The morning when neuroscientist Jill Bolte Taylor awoke to discover she was suffering a stroke, and that she was no longer the master of her own body, gave her an insight into the affect of neurological disorder which was uniquely appropriate to her. As her own life was reformed by the incident, she was able to meditate on the impact the conditions she studied had made upon the lives of her patients.
Curious Directive, a multimedia group dedicated to the melding of science with theatre, use this as the launching point for an evening which is, unfortunately, as much explanation as exploration.
The show is most successful in the strength of its performers, who embody and describe the conditions they represent with great honesty and considerable pathos. One man’s struggle against Parkinson’s disease is particularly well handled, and another whose lack of physical control has led him to be charged with assault is performed immaculately. Another highlight is Jasmine Robinson’s live video work, which is beautifully melded with the onstage action.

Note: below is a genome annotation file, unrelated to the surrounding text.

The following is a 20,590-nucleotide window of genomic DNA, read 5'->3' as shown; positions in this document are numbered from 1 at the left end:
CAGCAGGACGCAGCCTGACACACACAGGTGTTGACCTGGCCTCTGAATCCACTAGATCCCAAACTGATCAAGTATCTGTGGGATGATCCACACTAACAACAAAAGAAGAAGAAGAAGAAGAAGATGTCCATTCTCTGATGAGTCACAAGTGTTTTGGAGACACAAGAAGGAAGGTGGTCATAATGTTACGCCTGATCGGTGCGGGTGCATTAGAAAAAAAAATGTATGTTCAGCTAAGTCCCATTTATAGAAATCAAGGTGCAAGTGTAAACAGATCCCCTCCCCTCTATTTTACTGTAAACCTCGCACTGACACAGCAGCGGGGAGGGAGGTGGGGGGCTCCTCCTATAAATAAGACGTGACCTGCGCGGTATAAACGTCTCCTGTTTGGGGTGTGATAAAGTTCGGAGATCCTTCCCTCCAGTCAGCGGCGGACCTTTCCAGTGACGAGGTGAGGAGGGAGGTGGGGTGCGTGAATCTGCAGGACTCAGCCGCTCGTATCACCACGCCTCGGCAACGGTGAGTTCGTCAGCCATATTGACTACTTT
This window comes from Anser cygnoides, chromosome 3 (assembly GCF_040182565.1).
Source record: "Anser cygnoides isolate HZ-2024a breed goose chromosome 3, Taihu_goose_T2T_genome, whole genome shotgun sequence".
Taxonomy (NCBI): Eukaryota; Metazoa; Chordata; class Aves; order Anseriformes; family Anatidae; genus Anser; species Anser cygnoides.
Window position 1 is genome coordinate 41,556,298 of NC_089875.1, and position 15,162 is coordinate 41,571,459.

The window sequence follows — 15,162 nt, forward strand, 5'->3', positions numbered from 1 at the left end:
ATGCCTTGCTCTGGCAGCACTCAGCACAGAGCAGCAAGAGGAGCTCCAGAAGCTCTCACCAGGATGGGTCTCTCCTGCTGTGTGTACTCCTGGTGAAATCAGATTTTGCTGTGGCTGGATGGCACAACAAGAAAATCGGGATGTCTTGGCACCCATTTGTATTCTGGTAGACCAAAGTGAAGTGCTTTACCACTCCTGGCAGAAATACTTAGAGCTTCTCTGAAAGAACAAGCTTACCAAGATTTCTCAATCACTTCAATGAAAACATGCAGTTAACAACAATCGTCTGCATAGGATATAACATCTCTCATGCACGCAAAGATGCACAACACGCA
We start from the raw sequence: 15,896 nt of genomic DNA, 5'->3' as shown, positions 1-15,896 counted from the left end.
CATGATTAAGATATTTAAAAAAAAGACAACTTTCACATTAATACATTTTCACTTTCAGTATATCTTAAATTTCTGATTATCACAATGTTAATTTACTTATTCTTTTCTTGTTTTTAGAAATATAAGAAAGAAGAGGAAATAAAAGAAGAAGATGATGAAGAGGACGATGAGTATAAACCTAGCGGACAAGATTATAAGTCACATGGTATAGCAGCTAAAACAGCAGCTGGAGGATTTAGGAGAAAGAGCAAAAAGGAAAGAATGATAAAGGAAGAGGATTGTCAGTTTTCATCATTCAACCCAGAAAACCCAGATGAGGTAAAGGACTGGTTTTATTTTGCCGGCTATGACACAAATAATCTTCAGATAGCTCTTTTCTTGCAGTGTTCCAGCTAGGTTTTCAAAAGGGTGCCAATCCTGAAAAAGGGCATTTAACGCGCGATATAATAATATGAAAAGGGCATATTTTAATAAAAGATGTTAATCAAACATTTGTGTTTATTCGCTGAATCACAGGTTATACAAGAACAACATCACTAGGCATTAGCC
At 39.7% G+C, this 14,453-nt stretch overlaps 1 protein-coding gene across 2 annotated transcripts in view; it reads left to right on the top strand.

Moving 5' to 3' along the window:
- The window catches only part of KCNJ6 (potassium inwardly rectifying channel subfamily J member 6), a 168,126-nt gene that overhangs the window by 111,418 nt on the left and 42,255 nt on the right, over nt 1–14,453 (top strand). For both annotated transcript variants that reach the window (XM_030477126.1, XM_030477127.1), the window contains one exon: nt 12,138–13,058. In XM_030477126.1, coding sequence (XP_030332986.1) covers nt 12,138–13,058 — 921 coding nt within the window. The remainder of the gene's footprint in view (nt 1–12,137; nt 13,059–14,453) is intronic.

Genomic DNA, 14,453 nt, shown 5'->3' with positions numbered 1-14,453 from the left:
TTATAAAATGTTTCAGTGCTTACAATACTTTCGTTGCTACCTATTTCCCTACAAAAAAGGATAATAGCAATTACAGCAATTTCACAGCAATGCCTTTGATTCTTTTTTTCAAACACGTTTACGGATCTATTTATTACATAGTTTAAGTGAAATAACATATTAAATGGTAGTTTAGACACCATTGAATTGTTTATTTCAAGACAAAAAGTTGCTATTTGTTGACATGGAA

The show’s problems lie in its unconvincing central concept (it took a stroke to make Taylor consider these issues?), and in the sheer quantity of elements which are brought together. Adam Alston’s score works too hard to charge the audience’s emotions, and the staging, in which the audience is shifted around on large wagons, is underused, proving distracting rather than disorienting. If this production placed greater trust in the content of its writing and performances, rather than its innovative form, it would be a stronger and more compelling experience.